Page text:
This was also the time when I started attending more conventions as a professional with Top Shelf. The small bits of extra money I was getting from my work helped me really cut down on my restaurant shifts and I was able to travel a little bit more. I had never really travelled much outside of Ontario so going to New York and San Diego Comicon for the first time was incredibly exciting. Back in those early days there was a real sense of community and family at the Top Shelf booths at cons. Matt Kindt, whom I had already met, was often there with his Superspy books, Rob Venditti, who would go on to have a great career as a writer for Valiant and DC Comics was an employee of Top Shelf and used to stock the tables and unpack boxes. Jeffrey Brown was an indie-comix rock star back then and he and I bonded over our love of hockey (even though JB is a Red Wings fan and I am a Maple Leafs fan. We somehow got past that.)
Matt and Jeffrey B and others would also come to Toronto to do shows here and they would stay with Lesley-Anne and I, sleeping on our couch. Those friendships and early conventions are still some of my fondest memories in comics.
The first volume of Essex was now published and the second was on the way. It was such an amazing feeling to actually be part of something. I had spent so many years working and struggling alone, wanting so badly to be a cartoonist, and now I finally was. I wasn’t just a wanna-be, but I was behind the table standing with some artist and cartoonists whose work had inspired me. I was now one of them and it was an incredible feeling and one I try not to take for granted even today.
Sometime around here, Lesley-Anne and I were also able to buy our first house. A really small, one-storey place in Toronto’s east end. I set up a small workspace in the basement beside the laundry and bathroom. It was dark and cramped, but I would end up creating Sweet Tooth, Black Hammer and others here. I’d also draw the first dozen issues of Sweet Tooth here too. But I’m getting ahead of myself. First I had to finish the third volume of Essex County.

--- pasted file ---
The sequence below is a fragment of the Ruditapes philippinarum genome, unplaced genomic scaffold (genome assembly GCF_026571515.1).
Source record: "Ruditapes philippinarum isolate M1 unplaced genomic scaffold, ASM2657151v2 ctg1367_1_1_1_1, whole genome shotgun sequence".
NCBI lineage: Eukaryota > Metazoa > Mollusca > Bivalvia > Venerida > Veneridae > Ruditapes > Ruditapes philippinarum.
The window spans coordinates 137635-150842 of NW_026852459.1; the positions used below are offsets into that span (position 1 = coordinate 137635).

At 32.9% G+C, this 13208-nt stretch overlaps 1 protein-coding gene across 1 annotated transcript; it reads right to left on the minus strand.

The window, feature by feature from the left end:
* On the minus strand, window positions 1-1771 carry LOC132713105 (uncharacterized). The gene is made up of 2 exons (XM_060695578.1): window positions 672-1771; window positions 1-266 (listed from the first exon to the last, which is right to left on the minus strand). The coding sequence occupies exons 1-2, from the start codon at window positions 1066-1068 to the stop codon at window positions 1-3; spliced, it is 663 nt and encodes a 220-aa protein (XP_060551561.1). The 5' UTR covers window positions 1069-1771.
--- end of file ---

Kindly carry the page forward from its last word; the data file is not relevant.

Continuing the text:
That third book. The Country Nurse was a love-letter to my Mom. The character of Anne was older than my Mom was then, but I imbued her with my Mom’s sense of selflessness and her seemingly unending ability to constantly put others ahead of herself and help anyone in her community and family that needs it. My Mom’s generosity and heart are huge and that’s what I tried to create in Anne.
I also saw how I could use this character, of a travelling nurse, to literally connect the dots between all the other characters in the first two books. I think that on its own, The Country Nurse is probably not as strong as the other two books, but as part of the trilogy it is vital. It is the connective tissue that made it all one story.
I drew all of The Country Nurse in this new house and finished it in early 2008. Around that time two big things happened that would open the doors to the rest of my career. First, I was nominated for two Eisner Awards for Essex Volume 1 and 2. This was unbelievable. It’s easy to dismiss awards and nominations now, and act like they don’t matter. But let me tell you, they do matter. They feel really really good. And back then, when I was just starting out and had struggled for all those years to find my voice and my place in comics, being recognized by the Eisners was so wonderful. I finally knew that other people saw value in my work too.
The second thing that happened was that Brett Warnok at Top Shelf handed copies of Essex 1 and 2 to fellow Portlander, Bob Schreck. Now, Bob had a storied history in comics by then as an editor a Comico, Dark Horse and others and having worked with legends like Frank Miller and Mike Allred. At this time, in 2008, Bob was a senior editor at Vertigo Comics, the legendary imprint of DC Comics run by Karen Berger that had published many of my all-time favorite comics ever like Sandman, Swamp Thing, Y The Last Man, Preacher, 100 Bullets etc.
At this time Vertigo was looking to start a new line of more “indie” flavoured original graphic novels. Talk about being at the right place at the right time. They wanted new voices and new blood to do more indie style books, and I had just published one of the more acclaimed indie books of the year.
Bob contacted me and asked me to pitch a 144-page graphic novel to him. That book would end up being The Nobody and that would lead to Sweet Tooth and everything else. But it would be a little bit of a bumpy ride to get there yet.
So next time we go deep into The Nobody and my start at DC/Vertigo.
Love all of this, Jeff. I was having a low week with my comic. Feeling overwhelmed with my full time job and drawing and writing my book. This post helped me feel like I can do it! Also Essex county is the book that made finally decide to make comics and step away from fine art. The only comic that made me cry :)
Ghost Stories is the one that really connected with me. As a hockey fan (Red Wings, sorry!), I was obviously thrilled with the hockey-ness of it all. But the scene between Lou and Vince in the hospital is one of the few times a comic has brought me to tears, and it caught me by surprise. Really moving, powerful stuff. Thank you!